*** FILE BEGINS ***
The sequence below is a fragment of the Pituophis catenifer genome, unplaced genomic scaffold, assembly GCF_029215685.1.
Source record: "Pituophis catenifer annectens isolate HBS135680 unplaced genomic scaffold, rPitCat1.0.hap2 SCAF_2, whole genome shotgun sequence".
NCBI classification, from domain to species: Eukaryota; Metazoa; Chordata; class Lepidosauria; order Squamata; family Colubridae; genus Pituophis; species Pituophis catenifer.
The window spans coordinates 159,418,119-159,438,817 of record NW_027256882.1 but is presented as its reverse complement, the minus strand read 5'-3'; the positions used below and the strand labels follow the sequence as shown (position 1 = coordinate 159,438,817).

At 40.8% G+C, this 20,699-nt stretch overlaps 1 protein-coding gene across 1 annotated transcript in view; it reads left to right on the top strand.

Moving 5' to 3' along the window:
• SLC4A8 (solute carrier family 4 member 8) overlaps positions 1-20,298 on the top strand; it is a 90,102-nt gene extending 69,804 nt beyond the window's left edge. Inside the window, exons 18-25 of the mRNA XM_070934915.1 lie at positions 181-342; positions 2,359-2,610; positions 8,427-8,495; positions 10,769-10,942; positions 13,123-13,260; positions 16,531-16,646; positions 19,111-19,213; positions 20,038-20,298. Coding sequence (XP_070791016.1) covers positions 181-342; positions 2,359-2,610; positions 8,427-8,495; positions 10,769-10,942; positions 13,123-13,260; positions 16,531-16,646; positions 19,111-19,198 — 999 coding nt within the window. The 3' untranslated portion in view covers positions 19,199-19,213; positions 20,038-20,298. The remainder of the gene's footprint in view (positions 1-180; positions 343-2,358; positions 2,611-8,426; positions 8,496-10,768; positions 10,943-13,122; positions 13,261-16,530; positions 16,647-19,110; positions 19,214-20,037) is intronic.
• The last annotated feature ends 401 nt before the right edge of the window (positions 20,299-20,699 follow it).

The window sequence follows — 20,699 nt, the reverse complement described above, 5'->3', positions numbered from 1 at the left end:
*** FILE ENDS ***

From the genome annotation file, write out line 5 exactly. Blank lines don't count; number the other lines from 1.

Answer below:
At 40.8% G+C, this 20,699-nt stretch overlaps 1 protein-coding gene across 1 annotated transcript in view; it reads left to right on the top strand.